Painting of historic council to hang at Dysart building
A painting depicting the members of Dysart council from 1912 will hang in the Dysart et al municipal office for the next few months as part of the DysART 150 Trail.
The art exhibition is being put on by the Arts Council Haliburton Highlands in celebration of Dysart’s sesquicentennial anniversary.
“We’re here to request your participation . . . as a host location in our art exhibition that we’re doing,” arts council member Chris Lynd told Dysart et al councillors during their June 26 meeting. “It’s literally a trail of art throughout the community.”
As Lynd explained, among the locations are 11 businesses and public sites and in order to become a location, the host must agree to house a piece of art for the during of the exhibit, which runs until Oct. 10, as well as a wall sign that will contain an artist’s statement.
“Each artist was asked to submit a piece of work that would reflect the beauty of Dysart, its natural environment and/or its past history,” she said.
The piece the arts council had selected for the Dysart et al office was a painting by Terry Wright of the Dysart council of 1912, which contained such notable local historical figures as William Laking and John Lucas.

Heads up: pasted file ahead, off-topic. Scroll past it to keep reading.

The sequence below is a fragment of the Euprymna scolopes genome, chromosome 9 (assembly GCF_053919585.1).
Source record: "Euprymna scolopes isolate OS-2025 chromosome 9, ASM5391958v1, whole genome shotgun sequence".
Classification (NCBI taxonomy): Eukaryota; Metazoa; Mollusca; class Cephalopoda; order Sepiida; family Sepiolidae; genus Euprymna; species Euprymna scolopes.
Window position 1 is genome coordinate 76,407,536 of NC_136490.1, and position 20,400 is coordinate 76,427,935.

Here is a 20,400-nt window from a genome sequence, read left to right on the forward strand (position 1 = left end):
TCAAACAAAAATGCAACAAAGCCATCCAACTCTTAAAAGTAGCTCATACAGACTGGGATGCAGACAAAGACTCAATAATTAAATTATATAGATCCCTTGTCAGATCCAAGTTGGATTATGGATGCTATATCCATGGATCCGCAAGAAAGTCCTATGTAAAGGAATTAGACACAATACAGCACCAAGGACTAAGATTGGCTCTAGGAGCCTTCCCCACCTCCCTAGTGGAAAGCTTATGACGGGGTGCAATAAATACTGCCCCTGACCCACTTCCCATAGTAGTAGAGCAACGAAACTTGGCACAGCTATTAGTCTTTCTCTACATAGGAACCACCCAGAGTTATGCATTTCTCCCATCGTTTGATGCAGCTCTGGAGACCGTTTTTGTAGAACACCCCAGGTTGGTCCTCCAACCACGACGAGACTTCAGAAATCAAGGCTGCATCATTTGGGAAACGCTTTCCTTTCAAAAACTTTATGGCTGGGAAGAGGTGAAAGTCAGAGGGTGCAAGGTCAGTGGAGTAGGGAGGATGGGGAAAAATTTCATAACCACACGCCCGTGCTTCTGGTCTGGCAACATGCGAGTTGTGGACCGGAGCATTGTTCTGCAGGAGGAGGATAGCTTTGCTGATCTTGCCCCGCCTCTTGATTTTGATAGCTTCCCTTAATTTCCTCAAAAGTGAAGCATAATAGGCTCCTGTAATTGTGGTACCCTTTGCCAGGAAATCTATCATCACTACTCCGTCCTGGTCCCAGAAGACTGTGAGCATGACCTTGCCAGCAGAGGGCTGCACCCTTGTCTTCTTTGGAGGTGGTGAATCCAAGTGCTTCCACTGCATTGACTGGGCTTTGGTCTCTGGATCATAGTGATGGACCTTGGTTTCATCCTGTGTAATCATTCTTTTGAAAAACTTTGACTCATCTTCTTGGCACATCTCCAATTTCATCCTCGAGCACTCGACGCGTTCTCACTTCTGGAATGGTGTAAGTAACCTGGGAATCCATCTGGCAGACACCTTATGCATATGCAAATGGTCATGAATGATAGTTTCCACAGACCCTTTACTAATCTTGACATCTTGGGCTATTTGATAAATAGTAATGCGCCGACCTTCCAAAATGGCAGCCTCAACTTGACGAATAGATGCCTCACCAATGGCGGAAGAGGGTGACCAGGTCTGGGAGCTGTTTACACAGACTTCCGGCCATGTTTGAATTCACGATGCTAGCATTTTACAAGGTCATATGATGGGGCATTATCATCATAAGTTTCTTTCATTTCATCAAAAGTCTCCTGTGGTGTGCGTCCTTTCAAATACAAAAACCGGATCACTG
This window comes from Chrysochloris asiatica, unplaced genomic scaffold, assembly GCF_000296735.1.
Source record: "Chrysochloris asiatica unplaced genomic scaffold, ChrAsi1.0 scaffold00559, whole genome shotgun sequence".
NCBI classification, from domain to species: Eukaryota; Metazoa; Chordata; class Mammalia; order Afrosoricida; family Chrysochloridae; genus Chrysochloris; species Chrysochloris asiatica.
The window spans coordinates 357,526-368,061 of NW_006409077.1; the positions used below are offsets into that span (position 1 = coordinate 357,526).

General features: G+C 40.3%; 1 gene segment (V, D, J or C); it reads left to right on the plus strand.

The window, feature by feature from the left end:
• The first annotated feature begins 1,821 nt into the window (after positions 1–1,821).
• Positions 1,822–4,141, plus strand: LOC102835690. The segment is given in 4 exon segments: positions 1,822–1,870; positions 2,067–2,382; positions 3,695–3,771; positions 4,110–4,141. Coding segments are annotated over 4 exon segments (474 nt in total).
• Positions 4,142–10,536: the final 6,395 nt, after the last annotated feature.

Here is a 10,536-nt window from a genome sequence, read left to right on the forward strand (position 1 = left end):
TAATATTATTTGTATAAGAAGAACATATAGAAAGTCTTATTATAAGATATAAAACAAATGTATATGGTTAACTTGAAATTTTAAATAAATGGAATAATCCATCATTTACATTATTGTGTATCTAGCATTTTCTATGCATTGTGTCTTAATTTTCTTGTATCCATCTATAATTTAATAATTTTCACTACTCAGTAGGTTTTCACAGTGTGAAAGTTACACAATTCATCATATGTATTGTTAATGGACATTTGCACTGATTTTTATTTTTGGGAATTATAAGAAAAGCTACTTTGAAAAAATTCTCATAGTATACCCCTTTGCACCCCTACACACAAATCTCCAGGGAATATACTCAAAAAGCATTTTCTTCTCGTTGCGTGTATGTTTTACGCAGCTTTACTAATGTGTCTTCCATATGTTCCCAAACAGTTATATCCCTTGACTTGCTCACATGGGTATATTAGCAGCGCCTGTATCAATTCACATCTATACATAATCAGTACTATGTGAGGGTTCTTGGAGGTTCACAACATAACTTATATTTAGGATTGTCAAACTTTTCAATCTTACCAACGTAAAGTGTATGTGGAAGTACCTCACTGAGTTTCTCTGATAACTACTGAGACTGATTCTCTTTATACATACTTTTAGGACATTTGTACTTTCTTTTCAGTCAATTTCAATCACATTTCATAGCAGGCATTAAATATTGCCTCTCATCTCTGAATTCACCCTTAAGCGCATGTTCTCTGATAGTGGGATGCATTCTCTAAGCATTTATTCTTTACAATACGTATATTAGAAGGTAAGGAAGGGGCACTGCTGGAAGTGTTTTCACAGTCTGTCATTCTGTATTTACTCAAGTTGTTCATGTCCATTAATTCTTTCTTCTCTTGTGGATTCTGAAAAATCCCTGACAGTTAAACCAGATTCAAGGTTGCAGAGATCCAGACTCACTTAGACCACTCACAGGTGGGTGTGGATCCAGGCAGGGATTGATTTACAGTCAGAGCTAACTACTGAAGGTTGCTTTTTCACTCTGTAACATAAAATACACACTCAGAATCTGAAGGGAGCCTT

“By just looking at it, you know why we want it to be there,” Lynd said, adding she had a place in mind in the building’s front foyer that would also be visible when the building is closed.
When a letter regarding the project first came before councillors in April, some members of council had concerns that having art hanging in the municipal office, especially in council chambers, might be distracting and that having people in the building to look at artwork may be disruptive.
Council had requested more information on the exhibit from the arts council.
“I must say, this is a much better presentation than the first one we had,” said Reeve Murray Fearrey. “I think the negativity was, we didn’t want . . . people don’t come into this council chamber, so it wasn’t visible at all.”
Deputy-reeve Andrea Roberts said all of the details weren’t clear at the time of the letter.
“Some of the details weren’t vetted out,” said Roberts, who’d voiced her support for the initiative at the April meeting.
Councillor Susan Norcross said the painting was a perfect fit for the building.
“Fabulous,” she said. “It’s perfect.”
Some of the pieces in the exhibit are for sale, but Wright’s council painting has already been sold.
The arts council has also developed a mobile application to guide visitors through the community-wide exhibit.
“We’ve commissioned the creation of an app, a map app, that will direct visitors to all the stops on the Dysart trail,” arts council member Daniel Manley told councillors. “And the app opens up a video that will showcase all the different pieces.”
In addition to the works hanging in public spaces and businesses, the app also features the Haliburton Sculpture Forest, the paintings on the A.J LaRue Arena and other locations.